Eminem and native son Jay-Z, bring the young venue its first show. Two weeks ago, the combo kicked off the first half of their Home and Home mini-tour at Detroit’s Comerica Park. There Em, was the night’s closer. But on Monday night, he set things off.“Let’s go, Yankees,” chanted fans last night in the Bronx, New York, home of Major League Baseball’s defending champions. But they weren’t there to see Derek Jeter or Alex Rodriguez smash it out of the park. The sold-out crowd filled the new Yankee Stadium to see two of hip-hop’s greatest and most accomplished talents,
The chants flipped to cheers when Em’s spacey intro began on the jumbo screen. Like Star Wars movies begin–with a storyline text appearing as we travel across the galaxy–so did his, chronicling his heavily covered road from troubled drug addict to sobriety. “You are here to witness,” it concluded, “Eminem’s RECOVERY.”
In a black tee, shorts, and a matching hooded sweatshirt pulled over his head, Em crept on stage to “Won’t Back Down,” rapping with fierce intensity. As he spit on the track, “Shady’s got the mass appeal.” And was apparent. From jump, fans made the Motor City rhymer feel right at home, rapping along word-for-word.
“Politically correct” and Eminem don’t go together. Animations of a redneck with a mullet and his beat-up car were met with laughs when he performed “W.T.P. (White Trash Party).” His fans are a different kind of breed—a more twisted bunch who somehow relate to some of his most violent and mortifying lyrics like, “B—-, I’mma kill you” from the aptly titled “Kill You.” And they obeyed his command to raise their middle fingers and say, “F— you, momma!” before he launched into “Cleanin’ Out My Closet.” After a brief set with his group D12, B.o.B, who opened the show, came back out to perform his “Airplanes” alongside Em, but that guest appearance was just a warm up for what was to come.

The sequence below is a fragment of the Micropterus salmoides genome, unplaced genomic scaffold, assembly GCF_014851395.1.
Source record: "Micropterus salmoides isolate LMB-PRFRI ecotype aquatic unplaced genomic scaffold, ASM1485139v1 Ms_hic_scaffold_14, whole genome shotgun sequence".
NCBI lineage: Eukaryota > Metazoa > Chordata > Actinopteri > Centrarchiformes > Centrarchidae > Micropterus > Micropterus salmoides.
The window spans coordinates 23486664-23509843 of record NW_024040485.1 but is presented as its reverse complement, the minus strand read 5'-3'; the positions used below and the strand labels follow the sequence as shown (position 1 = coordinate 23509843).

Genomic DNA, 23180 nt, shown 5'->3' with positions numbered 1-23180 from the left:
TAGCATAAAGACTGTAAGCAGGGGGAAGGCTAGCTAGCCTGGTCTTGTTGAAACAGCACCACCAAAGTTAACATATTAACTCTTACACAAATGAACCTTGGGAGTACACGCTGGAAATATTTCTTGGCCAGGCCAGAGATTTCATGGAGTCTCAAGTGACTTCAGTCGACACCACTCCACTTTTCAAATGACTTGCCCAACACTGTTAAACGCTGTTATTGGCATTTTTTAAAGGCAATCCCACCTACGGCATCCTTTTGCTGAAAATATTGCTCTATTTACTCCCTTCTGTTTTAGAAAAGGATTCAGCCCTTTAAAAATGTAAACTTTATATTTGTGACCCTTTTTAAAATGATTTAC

Find out who the other surprises were and how Jay-Z did after the jump.
In a Gucci jacket and red Yankees cap, 50 Cent popped out to perform their collaboration “Patiently Waiting” from the Queens, NY native’s 2003 debut. 50 took over from there, bringing out his G-Unit for “In Da Club” and darkening the stage to show that his jacket and hat lit up. But Em’s last guest was his biggest: Dr. Dre. Halfway through name-checking the iconic producer of “My Name Is,” Dre strolled out, brawny in a black tee shirt to perform his classics “Still D.R.E.” and “Nuthin’ but a ‘G’ Thang.” After promising that his oft-delayed Detox album “is coming” without declaring any finite date, he left. The crowd went nuts. Though it’s more than a decade in the making, they still believe it will be worth the wait. Then it was back to Em.
Winding down his set, he performed his 2002 cut “Without Me.” To follow Eminem’s career is to also take a journey through pop culture; his songs are littered with references to dead pop groups like ‘N Sync and the Spice Girls and past presidents like Clinton and Bush. At 37, it’s hard to believe he’s been round so long. It shows hip-hop isn’t a young man’s sport. Like in other genres, the best age gracefully and their value appreciates. Em closed with “Not Afraid,” but noticing that he hadn’t treated the stadium to one of his biggest hits, an encore was in order. He returned to perform his inspirational “Lose Yourself.”